Lebanon – A revitilised post-war Beirut, historic ruins, a reticent taxi driver and extraordinary baklava

“I drop you here. Too dangerous to go any further.” We looked at our taxi driver enquiringly. “Al-Qaeda is in souk. But don’t worry, they might not know you are tourists”.

I glanced at my fellow travel companions. We resembled a Nordic tribute band; lashings of blonde hair, ruddy cheeks and sapphire-hued eyes. I suspected he might be offering empty assurances just to get us out of his car.

He made a last effort to remove our backsides from his shredded leather seats. “There is great baklava shop. Very tasty.” It was a cheap, and yet extremely effective shot. We unloaded ourselves onto the pavement burdened by over-stuffed day bags and the slight metallic taste of dread in our mouths, although that could have been dehydration.

We were travelling around Lebanon, by taxi, in a day. If this sounds preposterous then please refer to this blogs strap line. All of us have jobs and very limited holiday time so often resort to drastic measures for weekends away.

Initially the taxi driver had welcomed us assuming, perhaps, that we would want to visit one or two roman ruins, spending a few hours at each one broken by a leisurely lunch, and then back to the hotel. He clearly hadn’t reckoned for a full day of driving at breakneck speeds around the entirety of his country.

We had begun, as one invariably does, in the capital. Beirut really is quite extraordinary and brought to mind an ageing actor with an edgy past. That is to say, you can’t – and shouldn’t – ignore everything that’s happened over the years but the reconstruction work (or, if we’re staying with the actor analogy, excellent plastic surgery) is so well done that you almost believe these streets were never destroyed…almost because the colour of the brickwork is just a little too bright and the lines just a little too smooth. If, however, you stray from downtown, the physical scars etched on the buildings are still very much in evidence.

But this is a city with a revitalised energy. The boutique hotels all have rooftop pools and complicatedly-named DJs, with the young and the beautiful (seemingly synonymous with each other) spilling out onto the streets every Friday night to sample the achingly hip bars which open and close at a frequency akin to the number of times cats seem to want to enter and exit a house when you are furthest away from the door.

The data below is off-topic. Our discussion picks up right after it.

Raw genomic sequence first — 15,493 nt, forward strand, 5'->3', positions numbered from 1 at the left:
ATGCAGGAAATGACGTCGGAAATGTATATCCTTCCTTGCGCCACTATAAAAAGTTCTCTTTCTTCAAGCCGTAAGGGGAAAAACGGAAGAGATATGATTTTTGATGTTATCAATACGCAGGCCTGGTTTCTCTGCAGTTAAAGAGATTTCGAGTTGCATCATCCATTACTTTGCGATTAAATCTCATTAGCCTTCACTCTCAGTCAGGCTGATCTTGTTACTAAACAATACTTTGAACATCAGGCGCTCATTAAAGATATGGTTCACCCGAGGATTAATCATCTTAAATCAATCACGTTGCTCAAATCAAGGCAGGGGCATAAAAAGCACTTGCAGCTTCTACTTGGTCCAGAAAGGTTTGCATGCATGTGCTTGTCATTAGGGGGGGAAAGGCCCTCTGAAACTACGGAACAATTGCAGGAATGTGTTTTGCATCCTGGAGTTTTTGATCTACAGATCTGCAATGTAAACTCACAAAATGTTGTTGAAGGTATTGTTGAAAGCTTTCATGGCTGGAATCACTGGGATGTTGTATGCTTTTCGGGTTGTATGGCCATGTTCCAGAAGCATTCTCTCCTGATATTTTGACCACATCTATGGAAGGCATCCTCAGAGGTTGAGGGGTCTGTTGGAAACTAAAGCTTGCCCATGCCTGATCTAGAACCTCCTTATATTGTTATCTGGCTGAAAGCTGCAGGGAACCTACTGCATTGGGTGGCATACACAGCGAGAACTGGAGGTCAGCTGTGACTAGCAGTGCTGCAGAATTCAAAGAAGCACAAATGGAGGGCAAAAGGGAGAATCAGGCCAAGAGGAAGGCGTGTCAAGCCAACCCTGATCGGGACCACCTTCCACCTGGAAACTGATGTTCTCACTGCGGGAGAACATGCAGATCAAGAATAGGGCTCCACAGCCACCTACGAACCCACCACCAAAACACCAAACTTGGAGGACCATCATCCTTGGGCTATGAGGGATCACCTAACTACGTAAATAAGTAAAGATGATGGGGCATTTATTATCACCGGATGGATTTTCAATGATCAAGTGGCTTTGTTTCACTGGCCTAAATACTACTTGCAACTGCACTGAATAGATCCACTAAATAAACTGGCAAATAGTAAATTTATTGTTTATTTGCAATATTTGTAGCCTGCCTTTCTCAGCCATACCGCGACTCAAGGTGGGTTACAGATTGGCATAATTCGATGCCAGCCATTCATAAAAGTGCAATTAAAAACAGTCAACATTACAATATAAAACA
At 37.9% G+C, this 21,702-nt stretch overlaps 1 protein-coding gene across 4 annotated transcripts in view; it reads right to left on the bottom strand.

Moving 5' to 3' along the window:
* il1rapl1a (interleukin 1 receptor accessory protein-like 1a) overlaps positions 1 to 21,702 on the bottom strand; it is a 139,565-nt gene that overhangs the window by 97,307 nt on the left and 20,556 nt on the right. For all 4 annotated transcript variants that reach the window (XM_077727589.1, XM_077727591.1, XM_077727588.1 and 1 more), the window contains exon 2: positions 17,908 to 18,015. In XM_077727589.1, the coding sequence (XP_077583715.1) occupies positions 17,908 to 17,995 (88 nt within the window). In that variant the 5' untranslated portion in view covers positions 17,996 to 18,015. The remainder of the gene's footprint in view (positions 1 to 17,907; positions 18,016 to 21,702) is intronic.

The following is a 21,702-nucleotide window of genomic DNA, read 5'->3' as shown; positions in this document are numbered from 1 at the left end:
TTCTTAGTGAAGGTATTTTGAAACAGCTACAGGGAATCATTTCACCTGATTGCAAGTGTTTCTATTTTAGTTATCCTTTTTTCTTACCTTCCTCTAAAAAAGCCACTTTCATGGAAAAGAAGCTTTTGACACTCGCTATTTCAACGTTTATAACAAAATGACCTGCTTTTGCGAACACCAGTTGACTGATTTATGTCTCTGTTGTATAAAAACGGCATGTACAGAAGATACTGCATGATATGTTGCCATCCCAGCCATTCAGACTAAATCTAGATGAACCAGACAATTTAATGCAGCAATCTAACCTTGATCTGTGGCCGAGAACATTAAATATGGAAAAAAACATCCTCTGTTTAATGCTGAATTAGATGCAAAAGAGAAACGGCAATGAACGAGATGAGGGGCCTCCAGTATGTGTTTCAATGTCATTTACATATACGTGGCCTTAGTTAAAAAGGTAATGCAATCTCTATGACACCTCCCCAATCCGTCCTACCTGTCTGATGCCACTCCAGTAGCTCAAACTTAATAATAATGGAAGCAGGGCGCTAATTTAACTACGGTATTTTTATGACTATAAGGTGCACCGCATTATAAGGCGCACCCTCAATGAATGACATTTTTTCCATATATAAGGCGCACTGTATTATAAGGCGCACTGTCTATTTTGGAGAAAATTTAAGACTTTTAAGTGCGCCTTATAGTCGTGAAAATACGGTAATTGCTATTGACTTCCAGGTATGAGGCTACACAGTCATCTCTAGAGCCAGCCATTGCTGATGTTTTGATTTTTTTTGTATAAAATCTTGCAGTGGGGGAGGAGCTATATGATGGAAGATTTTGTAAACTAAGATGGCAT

I liked it. I also liked Byblos with its pretty waterfront and faded photos of film stars who had once visited pasted across the walls of restaurants and the Roman ruins of Baalbek with the elegant graffiti of 19th century travellers etched in Copperplate Gothic font into the soft stone.

We passed fluttering green and yellow flags denoting Hezbollah strongholds, ancient hills studded with olive groves, armoured vehicles huddled in shady nooks and a spattering of Roman ruins in Tyre.

Now we were in the far north in Tripoli. Home to the souk seemingly infested with Al-Qaeda.

Reader, we survived. Not only did we survive, but we managed to purchase scarves seemingly woven from the night sky itself such was the intensity of the indigo-dyed threads. And, of course, we bought baklava; baklava so flaky, so buttery, so saturated with syrup that it ran down our chins and stuck to everything we brushed past.

We bought the taxi driver a box as a thank you. He thought we were trying to bribe him and said he wouldn’t be able to take us anywhere else. “Not even the airport?”

“Yes, I will be happy to take you there and then you will never ask anything else of me again.”

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